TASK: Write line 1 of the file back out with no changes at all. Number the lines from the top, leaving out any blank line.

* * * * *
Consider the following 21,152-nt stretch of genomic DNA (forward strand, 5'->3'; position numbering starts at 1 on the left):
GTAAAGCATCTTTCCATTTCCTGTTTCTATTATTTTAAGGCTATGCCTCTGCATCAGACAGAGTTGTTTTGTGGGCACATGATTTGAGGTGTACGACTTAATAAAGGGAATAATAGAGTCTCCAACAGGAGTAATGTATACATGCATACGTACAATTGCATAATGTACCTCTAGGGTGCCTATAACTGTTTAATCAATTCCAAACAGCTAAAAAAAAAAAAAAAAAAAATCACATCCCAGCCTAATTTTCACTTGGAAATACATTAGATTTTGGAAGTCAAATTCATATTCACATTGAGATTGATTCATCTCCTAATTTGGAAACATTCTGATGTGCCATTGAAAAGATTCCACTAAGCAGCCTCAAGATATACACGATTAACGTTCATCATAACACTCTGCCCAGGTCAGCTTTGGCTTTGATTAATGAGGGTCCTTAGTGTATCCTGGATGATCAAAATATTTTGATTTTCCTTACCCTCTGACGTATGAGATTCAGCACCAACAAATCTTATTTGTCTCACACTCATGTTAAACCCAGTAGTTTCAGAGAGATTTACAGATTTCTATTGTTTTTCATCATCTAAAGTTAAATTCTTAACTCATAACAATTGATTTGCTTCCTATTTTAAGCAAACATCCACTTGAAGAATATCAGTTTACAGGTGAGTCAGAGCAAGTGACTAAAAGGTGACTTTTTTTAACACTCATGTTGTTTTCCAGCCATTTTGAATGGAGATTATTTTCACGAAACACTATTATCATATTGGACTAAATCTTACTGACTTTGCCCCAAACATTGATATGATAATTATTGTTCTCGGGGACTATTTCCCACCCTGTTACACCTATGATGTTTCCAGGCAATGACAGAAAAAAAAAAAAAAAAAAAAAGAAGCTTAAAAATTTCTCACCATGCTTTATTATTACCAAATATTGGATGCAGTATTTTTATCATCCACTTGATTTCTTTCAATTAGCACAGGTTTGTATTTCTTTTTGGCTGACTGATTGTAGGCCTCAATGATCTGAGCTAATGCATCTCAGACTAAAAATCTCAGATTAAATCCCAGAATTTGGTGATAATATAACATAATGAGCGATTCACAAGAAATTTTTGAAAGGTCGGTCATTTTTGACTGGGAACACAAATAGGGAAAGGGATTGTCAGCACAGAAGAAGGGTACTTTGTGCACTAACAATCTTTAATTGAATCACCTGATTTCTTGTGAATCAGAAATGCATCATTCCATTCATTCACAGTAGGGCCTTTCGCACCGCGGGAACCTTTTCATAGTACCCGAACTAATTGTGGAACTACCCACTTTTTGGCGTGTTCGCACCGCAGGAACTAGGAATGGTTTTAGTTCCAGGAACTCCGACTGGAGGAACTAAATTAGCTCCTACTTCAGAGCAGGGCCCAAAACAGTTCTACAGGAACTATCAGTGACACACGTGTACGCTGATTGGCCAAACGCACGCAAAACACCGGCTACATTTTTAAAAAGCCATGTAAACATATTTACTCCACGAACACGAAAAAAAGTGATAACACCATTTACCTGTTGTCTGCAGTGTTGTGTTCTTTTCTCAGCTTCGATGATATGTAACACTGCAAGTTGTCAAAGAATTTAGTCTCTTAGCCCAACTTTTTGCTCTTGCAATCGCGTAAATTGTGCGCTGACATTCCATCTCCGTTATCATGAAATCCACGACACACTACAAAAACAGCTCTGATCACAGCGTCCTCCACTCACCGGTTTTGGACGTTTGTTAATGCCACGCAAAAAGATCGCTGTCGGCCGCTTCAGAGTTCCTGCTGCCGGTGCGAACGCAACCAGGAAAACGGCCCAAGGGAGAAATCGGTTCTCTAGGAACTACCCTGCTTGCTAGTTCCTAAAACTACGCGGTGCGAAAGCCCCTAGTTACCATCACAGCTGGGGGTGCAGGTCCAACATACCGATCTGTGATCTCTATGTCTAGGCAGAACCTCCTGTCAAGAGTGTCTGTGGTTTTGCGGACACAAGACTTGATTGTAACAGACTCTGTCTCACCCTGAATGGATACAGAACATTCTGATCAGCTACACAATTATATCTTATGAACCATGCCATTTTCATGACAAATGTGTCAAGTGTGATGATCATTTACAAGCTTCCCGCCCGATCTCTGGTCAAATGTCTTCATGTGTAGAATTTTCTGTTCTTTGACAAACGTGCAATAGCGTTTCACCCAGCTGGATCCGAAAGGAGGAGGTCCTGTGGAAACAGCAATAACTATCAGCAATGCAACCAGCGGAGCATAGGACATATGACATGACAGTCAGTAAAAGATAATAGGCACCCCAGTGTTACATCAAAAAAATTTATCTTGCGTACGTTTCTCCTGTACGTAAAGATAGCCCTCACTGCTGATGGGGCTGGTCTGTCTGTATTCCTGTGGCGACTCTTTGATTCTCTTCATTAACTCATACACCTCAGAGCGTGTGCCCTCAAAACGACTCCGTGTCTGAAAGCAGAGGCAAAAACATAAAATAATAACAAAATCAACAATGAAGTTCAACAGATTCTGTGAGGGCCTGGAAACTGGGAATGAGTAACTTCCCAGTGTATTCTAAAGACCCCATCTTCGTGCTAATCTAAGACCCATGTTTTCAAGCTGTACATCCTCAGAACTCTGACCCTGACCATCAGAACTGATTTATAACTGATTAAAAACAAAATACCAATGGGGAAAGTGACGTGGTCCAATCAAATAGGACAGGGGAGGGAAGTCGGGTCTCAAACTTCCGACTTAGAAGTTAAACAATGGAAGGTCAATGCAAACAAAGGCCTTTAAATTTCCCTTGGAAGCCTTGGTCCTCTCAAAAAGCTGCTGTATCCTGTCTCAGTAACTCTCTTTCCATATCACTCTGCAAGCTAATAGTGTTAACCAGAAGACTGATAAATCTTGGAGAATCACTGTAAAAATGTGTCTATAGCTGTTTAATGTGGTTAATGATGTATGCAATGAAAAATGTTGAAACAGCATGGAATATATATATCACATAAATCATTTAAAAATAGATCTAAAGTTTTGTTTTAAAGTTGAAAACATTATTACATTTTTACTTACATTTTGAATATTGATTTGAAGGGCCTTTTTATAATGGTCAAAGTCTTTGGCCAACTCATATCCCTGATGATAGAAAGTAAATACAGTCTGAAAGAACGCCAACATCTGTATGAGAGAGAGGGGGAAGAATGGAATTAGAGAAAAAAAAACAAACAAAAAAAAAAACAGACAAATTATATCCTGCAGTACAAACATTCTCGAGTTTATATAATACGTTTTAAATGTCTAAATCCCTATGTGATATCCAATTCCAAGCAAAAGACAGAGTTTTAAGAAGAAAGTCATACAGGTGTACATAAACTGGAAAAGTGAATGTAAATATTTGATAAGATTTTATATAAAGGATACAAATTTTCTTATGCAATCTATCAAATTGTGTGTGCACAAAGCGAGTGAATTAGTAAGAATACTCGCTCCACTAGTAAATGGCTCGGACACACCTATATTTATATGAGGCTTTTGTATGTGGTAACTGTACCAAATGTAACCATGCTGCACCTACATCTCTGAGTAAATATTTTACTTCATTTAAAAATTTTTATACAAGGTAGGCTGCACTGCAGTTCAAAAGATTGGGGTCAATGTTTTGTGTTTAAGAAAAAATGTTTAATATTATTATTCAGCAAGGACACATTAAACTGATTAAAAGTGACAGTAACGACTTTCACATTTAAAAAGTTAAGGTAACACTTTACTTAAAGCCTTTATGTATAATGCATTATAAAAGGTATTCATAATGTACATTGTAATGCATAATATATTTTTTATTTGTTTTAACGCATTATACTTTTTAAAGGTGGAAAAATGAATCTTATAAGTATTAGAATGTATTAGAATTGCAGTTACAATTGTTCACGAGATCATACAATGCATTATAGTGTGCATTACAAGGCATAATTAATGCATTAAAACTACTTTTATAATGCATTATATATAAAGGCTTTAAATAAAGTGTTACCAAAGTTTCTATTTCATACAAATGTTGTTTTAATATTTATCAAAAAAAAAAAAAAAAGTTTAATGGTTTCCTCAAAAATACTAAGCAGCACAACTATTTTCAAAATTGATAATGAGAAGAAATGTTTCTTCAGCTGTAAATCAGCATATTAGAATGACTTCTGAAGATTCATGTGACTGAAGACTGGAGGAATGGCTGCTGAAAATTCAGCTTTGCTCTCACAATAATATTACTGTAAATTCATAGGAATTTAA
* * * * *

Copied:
Consider the following 21,152-nt stretch of genomic DNA (forward strand, 5'->3'; position numbering starts at 1 on the left):